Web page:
Newton Scrubs A Bike Lane From Washington Street, But Others Are In the Works

Washington Street in Newton, which runs along the Worcester commuter rail line and Massachusetts Turnpike embankment, currently lacks sidewalks and crosswalks to bus stops like this one. Courtesy of the City of Newton.
Washington Street in Newton, which runs along the Worcester commuter rail line and Massachusetts Turnpike embankment, currently lacks sidewalks and crosswalks to bus stops like this one. Courtesy of the City of Newton.

In the face of vocal opposition, City of Newton officials are removing a short-lived bike lane that was recently painted on Washington Street between West Newton and Newtonville, but the city’s safe streets advocates are hoping that a better, more protected version could be installed next year, when the city is expected to pilot a road diet on the same street.

Washington Street spans the entire city of Newton, from the Lower Falls on the Charles River to Oak Square in Boston. In its central section, it runs on an embankment above the Worcester commuter rail tracks and the Massachusetts Turnpike, connecting the village commercial districts of West Newton, Newtonville, and Newton Corner.

Despite the fact that it serves as the most direct walking route between those centers, long stretches of Washington Street lack sidewalks along its southern curb. And though it’s unusually wide, Washington’s current layout (four car lanes plus two curbside lanes for on-street parking) lacks any dedicated space for bikes.

Late last year, Newton adopted a new vision plan for the Washington Street corridor, which suggested using “the great width of this street to reconfigure it into a boulevard with a strong emphasis on trees and landscaping.”

An illustrative view of what Washington Street in Newton could look like, from the 2019 Washington Street Vision Plan. Courtesy of the City of Newton.
An illustrative view of what Washington Street in Newton could look like, from the 2019 Washington Street Vision Plan. Courtesy of the City of Newton.

The city had set aside $400,000 to advance early design work on that reconfiguration; however, earlier this year, the city repurposed those funds to repave the street in its current configuration instead. As a small consolation prize for safe streets advocates, the city’s Department of Public Works replaced one of the street’s parking lanes with a single painted bike lane along the highway embankment (there remained no bike lane in the opposite direction).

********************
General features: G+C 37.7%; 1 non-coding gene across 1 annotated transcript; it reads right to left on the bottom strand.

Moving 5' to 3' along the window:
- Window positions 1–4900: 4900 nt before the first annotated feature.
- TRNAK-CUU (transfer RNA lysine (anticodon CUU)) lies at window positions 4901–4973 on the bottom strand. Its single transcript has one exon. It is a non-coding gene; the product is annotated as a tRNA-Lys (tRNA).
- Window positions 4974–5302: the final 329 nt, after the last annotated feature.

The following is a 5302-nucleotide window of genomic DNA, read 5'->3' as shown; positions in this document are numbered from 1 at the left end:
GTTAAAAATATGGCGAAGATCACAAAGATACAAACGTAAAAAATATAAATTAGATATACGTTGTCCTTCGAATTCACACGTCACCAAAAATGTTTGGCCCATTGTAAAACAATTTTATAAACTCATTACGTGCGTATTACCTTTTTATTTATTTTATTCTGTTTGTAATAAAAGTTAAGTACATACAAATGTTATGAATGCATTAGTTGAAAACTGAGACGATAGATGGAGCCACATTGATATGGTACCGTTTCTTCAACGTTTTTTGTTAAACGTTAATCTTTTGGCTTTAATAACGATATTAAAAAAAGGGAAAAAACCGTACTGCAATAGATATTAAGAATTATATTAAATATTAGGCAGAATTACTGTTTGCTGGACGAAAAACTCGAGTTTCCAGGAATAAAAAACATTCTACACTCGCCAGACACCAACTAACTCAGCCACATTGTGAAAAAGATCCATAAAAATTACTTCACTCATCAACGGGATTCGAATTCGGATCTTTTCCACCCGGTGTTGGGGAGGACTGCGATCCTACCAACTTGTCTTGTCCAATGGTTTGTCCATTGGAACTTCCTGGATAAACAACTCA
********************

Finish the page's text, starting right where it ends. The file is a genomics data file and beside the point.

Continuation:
The paint was barely dry before the city announced that the new bike lane would be removed, and parking would be allowed once again.

An email newsletter from Bike Newton last week explained that “there was vocal opposition to the removal of parking without any public process and the City has decided to scrap this bike lane trial…  While this bike lane was an improvement over what existed previously, it was of limited utility since it only went in one direction. We are hopeful that a trial of a lane reduction and parking protected bike lanes on Washington Street can move forward in the spring.”

“People were just crazy angry about it,” said Newton City Councilor and former Bike Newton president Alicia Bowman in a phone conversation with Streetsblog last Friday.

But Bowman is optimistic that the city can do better – with more public support – when it uses paint and temporary materials to pilot a road diet on Washington Street next spring.

“Newton has a grant to put down markings for a road diet trial,” explained Bowman. “If it were a two-lane street, there should be room for parking-protected bike lanes, bus stops, better crosswalks… So why upset the community to put something in in October, when winter’s coming and it’s an unprotected lane that only goes in one direction, when in six months we could do something much better? Let’s wait and do some good work this fall and winter to define what it could look like, and then move forward.”

Several other positive developments are in the works this fall for safer bicycling in Newton:

  • Six new Bluebikes stations have opened in the city this fall (and four of them are on Washington Street).
  • The city is in the process of painting new bike lanes on Beacon Street west of Newton Centre to Washington Street near the Woodland Green Line stop (this will expand existing painted bike lanes that extend east from Newton Centre to the Chestnut Hill Reservoir in Boston).
  • An online meeting tonight (Monday Oct. 19, 5:30 p.m.) will discuss city plans to legalize two-way bike traffic on the narrow “carriageways” along Commonwealth Avenue, another major east-west corridor across Newton.
  • And on Wednesday, Oct. 21, the city will host another online meeting about a proposal to add bike lanes on Parker Street south of Newton Centre.

 

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